The Writers Circle: Previews

TWC
One of our goals here at Today’s Author is to help all of the writers among us to do what we love to do: write. One of the best ways to accomplish this is by talking to each other and learning from each other.  Our Writers Circle series is designed to do just that – provide a chance for us to discuss writing, editing and publishing questions.

This week’s topic is:

When you are working on a new piece, be it a short story or a longer work, do people ask to read what you have so far? Do you let them? Or do you wait until the first draft is completed before sharing it with others?

Let’s discuss this in the comments and see what our community thinks.

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16 thoughts on “The Writers Circle: Previews

  1. I”ll usually read the first part of it to my husband out loud. He’s very critical, which gives me a good way to see if I’m headed in the right direction. I find this is best to do early on before your path is too set so that there’s still time to change directions.

  2. It depends on who’s asking. I’d be inclined to show early chapters to a friend also writes/edits fiction but I do have this notion (from experience) that trusting the anyone else might harm my process…

  3. My Alpha’s can see it but the rest I talk out of it.

  4. I tend to avoid letting people see it until I get to “the end”. Then I’ll share it with a handful of beta readers, after I’ve done at least one pass for general editing (spelling, punctuation, etc.). A couple years ago, I decided to post chapters of my in-progress NaNoWriMo novel onto my blog as I wrote them. It was fine, I guess, but I got no feedback/comments and this stressed me out too much. Plus, I found that I was writing more slowly and carefully and kind of editing as I wrote (which is not what you’re supposed to do during November!) — I was doing this because others were going to see it and I couldn’t allow it to go completely unedited.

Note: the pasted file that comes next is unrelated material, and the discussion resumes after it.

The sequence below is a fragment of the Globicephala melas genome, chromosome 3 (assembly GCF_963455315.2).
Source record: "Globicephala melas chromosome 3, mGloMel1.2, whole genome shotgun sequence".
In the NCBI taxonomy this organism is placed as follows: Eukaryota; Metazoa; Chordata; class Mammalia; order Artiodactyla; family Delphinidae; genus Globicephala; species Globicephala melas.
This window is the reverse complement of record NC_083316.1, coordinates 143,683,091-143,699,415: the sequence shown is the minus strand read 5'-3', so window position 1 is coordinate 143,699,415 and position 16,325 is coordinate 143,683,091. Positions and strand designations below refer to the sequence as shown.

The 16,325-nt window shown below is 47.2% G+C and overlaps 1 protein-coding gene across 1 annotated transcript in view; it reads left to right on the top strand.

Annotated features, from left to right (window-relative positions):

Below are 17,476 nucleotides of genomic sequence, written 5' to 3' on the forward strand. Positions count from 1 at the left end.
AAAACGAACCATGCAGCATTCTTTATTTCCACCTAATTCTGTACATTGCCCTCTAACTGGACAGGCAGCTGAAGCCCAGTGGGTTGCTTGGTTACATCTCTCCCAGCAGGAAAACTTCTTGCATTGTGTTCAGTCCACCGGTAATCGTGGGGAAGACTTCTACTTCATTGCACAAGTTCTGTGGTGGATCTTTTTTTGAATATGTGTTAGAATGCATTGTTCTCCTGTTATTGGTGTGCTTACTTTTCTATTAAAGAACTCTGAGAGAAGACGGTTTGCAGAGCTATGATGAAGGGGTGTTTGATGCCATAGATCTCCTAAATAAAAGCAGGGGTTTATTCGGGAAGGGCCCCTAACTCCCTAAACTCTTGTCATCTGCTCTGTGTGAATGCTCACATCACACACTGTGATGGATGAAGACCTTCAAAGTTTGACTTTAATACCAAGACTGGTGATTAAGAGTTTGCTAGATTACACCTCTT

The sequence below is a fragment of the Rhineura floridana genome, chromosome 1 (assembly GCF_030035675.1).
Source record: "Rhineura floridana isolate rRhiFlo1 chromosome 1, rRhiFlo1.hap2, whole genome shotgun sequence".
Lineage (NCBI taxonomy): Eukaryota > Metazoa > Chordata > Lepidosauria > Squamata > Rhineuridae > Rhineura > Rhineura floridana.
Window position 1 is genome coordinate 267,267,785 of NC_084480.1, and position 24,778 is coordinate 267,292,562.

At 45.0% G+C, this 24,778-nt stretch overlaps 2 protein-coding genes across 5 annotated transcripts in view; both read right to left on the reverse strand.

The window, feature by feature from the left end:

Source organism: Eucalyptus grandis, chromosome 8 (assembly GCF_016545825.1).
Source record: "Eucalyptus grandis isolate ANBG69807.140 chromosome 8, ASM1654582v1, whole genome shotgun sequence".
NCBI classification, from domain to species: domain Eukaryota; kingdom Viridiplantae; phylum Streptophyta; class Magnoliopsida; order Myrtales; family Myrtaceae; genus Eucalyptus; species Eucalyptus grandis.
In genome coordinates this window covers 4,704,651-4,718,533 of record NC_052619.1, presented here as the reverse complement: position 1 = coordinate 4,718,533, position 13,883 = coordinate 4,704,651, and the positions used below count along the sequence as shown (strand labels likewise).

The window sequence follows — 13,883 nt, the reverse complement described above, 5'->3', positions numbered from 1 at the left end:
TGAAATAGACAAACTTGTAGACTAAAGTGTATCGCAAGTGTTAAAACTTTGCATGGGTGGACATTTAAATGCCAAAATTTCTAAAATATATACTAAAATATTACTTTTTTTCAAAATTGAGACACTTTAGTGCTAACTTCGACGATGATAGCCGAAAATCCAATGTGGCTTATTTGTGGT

Basically, except for that one year on NaNoWriMo, I tend to not want to have people read an in-progress work. Some of this might be due to me not wanting input too soon in the process out of fear that it will derail the effort before it’s been completed.

  5. Oh–wait. I don’t even send emails out without making them as perfect as possible. Who knows whose listening?

  6. I do sometimes ask the opionion of others, but it’s generally only a small section or passage, and only to make sure I’m on the right track. Something like: “Read the first two paragraphs…would you be interested,” or “Does the exchange between these 2 characters make sense.”

    And I find that I usually request these reads before I’ve locked in to the “center” of the story…while I’m still trying to get on a roll. Once I’m on a roll, I probably won’t ask for anyone to look it over until the first draft is done.

    • I do the ‘would you keep reading?’ thing as well. It helps me know if the beginning is good enough that the rest of the story even matters.

  7. I have sought the opinions of others over particular parts of something I’m writing (a writer’s group or occasionally my significant other), and have had mixed results. Sometimes, it has helped to see the story through others’ eyes, and to fix things (such as eliminating the entire first chapter of a historical novel I’ve shelved for the time being). Sometimes, though, having someone else look at it before I’ve finished the first draft paralyzes my creative process. I can no longer see past the critique to move the story along.

    In the current novel I’ve been writing, I have not asked anyone to read any of it. I’m just letting it flow as it flows, and when I get to the end (I know generally where I’m going), then I’ll ask for a read-through.

  8. I have my daughters and one friend who I trust read what I’ve written after it’s finish. I have only one rule, and that is I will not let my husband read what I’ve written. It’s a lose/lose situation for both of us so in order to remain married he’s not allowed to read it. lol

  9. I don’t let anyone read it until I have either completed finished editing it or can’t stand to look at it any longer, whichever comes first. My sister, Ella, is my first reader and depending on her reaction, I pass it along to my other siblings and friends. -RB

  10. No one reads it unless I’m collaborating with another person on the project. Maybe after a couple re-writes, I’ll let a professional read it critically.

  11. First draft? You kidding? Nobody reads a word until I think I’m finished, a condition that nearly always proves false. Few of my friends and none of my family is interested in what I write, perhaps a good thing. I’m a member of a crit group and they’ve read parts of my books, sometimes offering decent advice which I consider. I just gave a copy of my newest book to someone who’s begged several times to read it, so I’m counting on her sincerity. Think maybe I should try to figure out why I have such a tough time getting anyone to read my work? Or maybe pay a pro who can give me real insight? Jury is out. I may hire Jacqui’s house plant.

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